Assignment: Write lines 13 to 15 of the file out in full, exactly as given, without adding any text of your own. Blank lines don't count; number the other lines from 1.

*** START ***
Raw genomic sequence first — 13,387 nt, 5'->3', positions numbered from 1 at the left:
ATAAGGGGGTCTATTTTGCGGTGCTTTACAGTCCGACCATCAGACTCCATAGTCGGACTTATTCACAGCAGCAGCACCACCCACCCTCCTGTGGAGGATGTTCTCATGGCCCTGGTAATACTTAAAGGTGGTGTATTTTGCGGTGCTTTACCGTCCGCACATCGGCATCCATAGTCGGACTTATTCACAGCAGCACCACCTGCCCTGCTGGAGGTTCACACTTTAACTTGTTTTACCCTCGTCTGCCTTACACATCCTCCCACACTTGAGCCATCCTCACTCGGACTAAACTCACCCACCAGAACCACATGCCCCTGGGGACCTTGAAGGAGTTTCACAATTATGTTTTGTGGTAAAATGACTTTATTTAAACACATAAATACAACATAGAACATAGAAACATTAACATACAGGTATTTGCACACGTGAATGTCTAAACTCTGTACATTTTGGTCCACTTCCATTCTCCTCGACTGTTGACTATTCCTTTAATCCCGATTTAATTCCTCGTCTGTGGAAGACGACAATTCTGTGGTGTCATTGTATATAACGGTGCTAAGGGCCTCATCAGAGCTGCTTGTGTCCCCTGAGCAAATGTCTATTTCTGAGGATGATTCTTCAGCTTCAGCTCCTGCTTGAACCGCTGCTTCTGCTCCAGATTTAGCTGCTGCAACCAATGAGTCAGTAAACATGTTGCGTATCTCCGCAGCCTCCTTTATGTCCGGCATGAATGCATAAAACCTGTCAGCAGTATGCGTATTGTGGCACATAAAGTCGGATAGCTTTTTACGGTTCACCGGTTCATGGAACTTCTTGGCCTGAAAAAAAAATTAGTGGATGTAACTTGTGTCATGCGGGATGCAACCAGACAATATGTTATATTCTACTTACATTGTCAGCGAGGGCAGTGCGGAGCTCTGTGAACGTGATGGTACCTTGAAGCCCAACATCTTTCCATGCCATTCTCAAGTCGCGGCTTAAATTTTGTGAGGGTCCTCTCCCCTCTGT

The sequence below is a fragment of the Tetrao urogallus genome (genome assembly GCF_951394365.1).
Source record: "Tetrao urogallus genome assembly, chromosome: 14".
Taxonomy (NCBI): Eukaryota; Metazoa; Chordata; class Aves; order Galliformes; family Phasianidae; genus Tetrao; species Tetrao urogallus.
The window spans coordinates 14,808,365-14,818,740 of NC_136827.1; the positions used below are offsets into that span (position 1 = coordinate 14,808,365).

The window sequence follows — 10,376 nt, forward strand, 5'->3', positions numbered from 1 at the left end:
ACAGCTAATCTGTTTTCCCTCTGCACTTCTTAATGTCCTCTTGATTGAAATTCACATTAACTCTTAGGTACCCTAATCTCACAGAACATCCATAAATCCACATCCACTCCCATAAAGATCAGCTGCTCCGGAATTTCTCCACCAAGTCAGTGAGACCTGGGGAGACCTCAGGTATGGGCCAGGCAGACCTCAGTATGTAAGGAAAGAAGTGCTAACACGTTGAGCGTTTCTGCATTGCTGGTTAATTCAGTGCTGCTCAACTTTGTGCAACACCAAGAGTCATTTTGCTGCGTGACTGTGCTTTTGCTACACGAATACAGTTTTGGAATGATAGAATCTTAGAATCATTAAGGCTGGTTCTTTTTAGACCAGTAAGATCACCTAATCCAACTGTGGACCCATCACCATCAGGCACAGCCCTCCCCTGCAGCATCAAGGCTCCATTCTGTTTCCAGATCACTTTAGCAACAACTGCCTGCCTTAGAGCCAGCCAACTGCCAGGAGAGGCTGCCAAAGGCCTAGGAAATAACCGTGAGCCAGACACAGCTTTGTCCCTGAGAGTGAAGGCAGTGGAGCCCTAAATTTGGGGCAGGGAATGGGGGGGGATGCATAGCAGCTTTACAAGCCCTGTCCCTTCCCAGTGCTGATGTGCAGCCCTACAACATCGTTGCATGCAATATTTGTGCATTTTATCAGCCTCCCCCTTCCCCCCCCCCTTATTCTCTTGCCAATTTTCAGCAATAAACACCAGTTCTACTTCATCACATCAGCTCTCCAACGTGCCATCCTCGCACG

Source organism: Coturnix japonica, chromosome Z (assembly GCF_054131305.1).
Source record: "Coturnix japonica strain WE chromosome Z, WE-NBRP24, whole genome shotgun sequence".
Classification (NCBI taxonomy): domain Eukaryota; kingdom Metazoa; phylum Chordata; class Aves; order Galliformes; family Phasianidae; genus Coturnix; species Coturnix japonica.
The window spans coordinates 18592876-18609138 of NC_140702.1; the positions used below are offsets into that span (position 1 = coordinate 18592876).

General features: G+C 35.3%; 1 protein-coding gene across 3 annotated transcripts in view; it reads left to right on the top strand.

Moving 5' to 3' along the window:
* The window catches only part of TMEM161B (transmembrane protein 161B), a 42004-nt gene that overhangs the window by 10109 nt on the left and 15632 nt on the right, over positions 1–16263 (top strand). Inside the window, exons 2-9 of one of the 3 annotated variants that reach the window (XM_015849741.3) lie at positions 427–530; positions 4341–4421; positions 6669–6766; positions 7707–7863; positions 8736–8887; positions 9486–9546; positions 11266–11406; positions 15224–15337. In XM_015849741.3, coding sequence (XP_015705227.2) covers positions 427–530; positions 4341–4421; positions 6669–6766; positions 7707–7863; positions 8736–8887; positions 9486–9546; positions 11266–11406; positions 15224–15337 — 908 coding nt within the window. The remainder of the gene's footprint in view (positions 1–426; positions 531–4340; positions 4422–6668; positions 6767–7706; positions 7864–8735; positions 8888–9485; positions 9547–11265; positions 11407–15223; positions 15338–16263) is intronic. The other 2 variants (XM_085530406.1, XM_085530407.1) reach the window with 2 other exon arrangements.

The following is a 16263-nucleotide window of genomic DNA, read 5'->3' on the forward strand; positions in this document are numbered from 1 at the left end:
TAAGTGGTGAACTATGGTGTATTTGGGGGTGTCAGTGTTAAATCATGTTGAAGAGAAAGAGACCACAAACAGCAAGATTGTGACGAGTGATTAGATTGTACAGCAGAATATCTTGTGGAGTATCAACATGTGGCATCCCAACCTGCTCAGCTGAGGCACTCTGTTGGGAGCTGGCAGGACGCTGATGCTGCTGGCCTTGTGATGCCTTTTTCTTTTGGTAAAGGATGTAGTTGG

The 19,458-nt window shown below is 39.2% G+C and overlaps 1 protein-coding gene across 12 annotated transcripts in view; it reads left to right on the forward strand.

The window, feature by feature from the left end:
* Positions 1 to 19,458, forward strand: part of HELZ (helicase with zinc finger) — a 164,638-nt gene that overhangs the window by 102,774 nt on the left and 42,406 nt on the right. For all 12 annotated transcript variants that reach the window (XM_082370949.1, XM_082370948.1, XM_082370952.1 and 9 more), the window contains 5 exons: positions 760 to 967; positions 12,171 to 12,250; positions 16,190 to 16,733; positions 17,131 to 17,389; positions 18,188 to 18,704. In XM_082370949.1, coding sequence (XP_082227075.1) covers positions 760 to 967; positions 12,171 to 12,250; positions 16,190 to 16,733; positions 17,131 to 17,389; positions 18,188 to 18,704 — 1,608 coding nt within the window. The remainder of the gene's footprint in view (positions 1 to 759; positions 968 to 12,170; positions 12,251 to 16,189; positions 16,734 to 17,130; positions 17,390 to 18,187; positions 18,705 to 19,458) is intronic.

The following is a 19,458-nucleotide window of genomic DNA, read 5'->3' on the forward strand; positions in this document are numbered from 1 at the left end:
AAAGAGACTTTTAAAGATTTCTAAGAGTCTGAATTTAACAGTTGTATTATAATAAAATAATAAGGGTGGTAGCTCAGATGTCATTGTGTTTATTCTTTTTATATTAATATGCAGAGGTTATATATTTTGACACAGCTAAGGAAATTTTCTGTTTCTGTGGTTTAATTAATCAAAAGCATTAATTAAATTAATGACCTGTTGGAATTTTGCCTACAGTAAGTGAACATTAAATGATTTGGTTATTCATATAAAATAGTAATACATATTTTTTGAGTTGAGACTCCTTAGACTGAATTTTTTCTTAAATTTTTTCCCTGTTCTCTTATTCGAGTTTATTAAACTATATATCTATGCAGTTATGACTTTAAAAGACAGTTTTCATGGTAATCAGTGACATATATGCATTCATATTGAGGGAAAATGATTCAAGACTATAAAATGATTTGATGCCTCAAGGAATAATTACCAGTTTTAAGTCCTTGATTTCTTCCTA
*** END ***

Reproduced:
General features: G+C 35.3%; 1 protein-coding gene across 3 annotated transcripts in view; it reads left to right on the top strand.

Moving 5' to 3' along the window:
* The window catches only part of TMEM161B (transmembrane protein 161B), a 42004-nt gene that overhangs the window by 10109 nt on the left and 15632 nt on the right, over positions 1–16263 (top strand). Inside the window, exons 2-9 of one of the 3 annotated variants that reach the window (XM_015849741.3) lie at positions 427–530; positions 4341–4421; positions 6669–6766; positions 7707–7863; positions 8736–8887; positions 9486–9546; positions 11266–11406; positions 15224–15337. In XM_015849741.3, coding sequence (XP_015705227.2) covers positions 427–530; positions 4341–4421; positions 6669–6766; positions 7707–7863; positions 8736–8887; positions 9486–9546; positions 11266–11406; positions 15224–15337 — 908 coding nt within the window. The remainder of the gene's footprint in view (positions 1–426; positions 531–4340; positions 4422–6668; positions 6767–7706; positions 7864–8735; positions 8888–9485; positions 9547–11265; positions 11407–15223; positions 15338–16263) is intronic. The other 2 variants (XM_085530406.1, XM_085530407.1) reach the window with 2 other exon arrangements.